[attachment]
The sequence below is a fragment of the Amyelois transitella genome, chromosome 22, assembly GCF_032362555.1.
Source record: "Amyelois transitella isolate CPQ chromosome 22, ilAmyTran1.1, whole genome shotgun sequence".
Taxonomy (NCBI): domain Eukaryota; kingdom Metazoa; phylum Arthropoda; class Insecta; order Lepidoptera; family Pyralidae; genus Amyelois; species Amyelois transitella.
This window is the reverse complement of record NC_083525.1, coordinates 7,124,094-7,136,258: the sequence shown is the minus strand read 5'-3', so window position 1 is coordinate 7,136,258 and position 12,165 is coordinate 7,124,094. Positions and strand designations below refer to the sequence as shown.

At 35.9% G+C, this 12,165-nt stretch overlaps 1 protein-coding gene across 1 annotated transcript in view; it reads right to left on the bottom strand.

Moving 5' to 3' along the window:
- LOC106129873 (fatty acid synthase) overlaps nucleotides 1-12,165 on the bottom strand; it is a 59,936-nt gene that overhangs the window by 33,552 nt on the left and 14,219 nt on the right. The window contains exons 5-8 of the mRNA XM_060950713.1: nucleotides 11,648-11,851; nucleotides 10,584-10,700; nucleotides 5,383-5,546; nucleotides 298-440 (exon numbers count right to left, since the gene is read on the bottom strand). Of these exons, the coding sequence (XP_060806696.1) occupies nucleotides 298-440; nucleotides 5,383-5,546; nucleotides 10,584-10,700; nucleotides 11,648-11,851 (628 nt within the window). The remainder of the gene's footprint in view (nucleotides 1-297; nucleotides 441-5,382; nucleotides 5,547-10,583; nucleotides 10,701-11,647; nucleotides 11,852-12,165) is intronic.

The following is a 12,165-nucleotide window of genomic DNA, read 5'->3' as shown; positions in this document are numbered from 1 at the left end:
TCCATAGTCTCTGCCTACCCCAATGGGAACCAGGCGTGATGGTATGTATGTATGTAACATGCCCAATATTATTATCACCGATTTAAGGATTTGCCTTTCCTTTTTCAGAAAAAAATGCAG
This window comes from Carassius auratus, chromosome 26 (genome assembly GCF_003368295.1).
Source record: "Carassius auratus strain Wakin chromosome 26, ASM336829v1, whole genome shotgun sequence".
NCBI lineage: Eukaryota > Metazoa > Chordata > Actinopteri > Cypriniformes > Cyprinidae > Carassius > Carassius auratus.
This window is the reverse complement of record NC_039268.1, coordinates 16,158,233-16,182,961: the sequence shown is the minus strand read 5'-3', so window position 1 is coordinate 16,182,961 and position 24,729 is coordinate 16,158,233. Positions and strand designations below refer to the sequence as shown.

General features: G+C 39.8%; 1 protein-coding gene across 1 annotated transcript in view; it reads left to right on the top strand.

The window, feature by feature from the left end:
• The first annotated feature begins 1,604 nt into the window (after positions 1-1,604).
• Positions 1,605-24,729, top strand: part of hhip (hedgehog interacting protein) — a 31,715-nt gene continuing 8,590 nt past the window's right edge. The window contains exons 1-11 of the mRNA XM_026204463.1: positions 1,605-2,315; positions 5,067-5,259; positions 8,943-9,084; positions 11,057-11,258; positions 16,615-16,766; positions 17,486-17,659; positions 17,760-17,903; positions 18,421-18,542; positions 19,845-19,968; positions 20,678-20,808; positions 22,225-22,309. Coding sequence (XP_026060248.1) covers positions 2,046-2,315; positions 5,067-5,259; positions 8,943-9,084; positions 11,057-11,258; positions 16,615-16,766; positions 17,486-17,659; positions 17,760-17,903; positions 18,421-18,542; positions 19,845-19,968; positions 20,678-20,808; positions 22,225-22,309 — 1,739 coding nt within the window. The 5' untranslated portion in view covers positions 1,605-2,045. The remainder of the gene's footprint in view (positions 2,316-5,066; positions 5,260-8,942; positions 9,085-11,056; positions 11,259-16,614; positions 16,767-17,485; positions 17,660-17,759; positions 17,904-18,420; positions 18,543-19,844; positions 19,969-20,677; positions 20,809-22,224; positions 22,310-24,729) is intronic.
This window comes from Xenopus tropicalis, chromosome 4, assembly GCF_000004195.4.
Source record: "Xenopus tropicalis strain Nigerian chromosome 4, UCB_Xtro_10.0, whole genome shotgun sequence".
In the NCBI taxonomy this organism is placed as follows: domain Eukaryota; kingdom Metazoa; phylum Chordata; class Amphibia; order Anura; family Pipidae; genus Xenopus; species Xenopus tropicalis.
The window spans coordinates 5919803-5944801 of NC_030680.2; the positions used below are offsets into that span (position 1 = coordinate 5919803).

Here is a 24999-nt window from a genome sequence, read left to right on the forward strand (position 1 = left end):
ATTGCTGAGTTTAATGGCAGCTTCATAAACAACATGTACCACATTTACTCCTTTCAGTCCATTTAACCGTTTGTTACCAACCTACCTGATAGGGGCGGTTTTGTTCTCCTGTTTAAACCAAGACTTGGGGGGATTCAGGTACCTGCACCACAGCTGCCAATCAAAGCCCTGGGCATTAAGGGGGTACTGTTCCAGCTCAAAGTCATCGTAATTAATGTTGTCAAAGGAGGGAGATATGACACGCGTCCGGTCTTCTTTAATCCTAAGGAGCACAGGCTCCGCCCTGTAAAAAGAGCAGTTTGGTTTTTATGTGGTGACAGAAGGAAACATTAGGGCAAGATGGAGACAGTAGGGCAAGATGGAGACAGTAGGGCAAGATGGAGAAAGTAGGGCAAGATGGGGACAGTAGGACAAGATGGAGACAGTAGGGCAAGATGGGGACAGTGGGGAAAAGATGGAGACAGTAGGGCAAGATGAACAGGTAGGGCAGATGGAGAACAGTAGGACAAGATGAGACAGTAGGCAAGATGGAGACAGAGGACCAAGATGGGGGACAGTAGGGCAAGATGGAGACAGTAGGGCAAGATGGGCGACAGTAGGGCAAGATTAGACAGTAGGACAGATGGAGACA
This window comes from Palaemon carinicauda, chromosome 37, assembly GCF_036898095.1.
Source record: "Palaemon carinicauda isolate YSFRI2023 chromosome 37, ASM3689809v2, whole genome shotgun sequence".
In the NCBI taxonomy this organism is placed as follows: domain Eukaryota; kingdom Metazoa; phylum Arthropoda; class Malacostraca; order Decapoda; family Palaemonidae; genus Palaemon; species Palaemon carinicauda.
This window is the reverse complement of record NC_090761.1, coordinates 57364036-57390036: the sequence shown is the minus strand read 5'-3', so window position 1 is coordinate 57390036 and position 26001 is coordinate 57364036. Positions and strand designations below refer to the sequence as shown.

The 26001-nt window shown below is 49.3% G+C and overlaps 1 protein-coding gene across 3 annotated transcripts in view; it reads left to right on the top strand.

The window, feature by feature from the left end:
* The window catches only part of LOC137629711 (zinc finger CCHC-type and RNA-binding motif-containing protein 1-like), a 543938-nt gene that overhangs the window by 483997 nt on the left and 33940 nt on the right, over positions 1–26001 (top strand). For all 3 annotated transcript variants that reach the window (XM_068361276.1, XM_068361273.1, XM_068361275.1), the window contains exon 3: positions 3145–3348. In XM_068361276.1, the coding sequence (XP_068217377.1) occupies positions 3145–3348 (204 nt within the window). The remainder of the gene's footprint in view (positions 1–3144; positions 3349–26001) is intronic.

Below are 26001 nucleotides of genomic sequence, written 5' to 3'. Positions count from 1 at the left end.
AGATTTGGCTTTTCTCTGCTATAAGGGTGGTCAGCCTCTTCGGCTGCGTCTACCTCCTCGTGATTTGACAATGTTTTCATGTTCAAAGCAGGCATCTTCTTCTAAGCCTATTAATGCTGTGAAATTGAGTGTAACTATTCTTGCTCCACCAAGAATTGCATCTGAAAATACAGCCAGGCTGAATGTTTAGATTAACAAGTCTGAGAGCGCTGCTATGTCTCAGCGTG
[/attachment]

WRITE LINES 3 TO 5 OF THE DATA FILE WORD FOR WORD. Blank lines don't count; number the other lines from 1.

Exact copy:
Taxonomy (NCBI): domain Eukaryota; kingdom Metazoa; phylum Arthropoda; class Insecta; order Lepidoptera; family Pyralidae; genus Amyelois; species Amyelois transitella.
This window is the reverse complement of record NC_083525.1, coordinates 7,124,094-7,136,258: the sequence shown is the minus strand read 5'-3', so window position 1 is coordinate 7,136,258 and position 12,165 is coordinate 7,124,094. Positions and strand designations below refer to the sequence as shown.

At 35.9% G+C, this 12,165-nt stretch overlaps 1 protein-coding gene across 1 annotated transcript in view; it reads right to left on the bottom strand.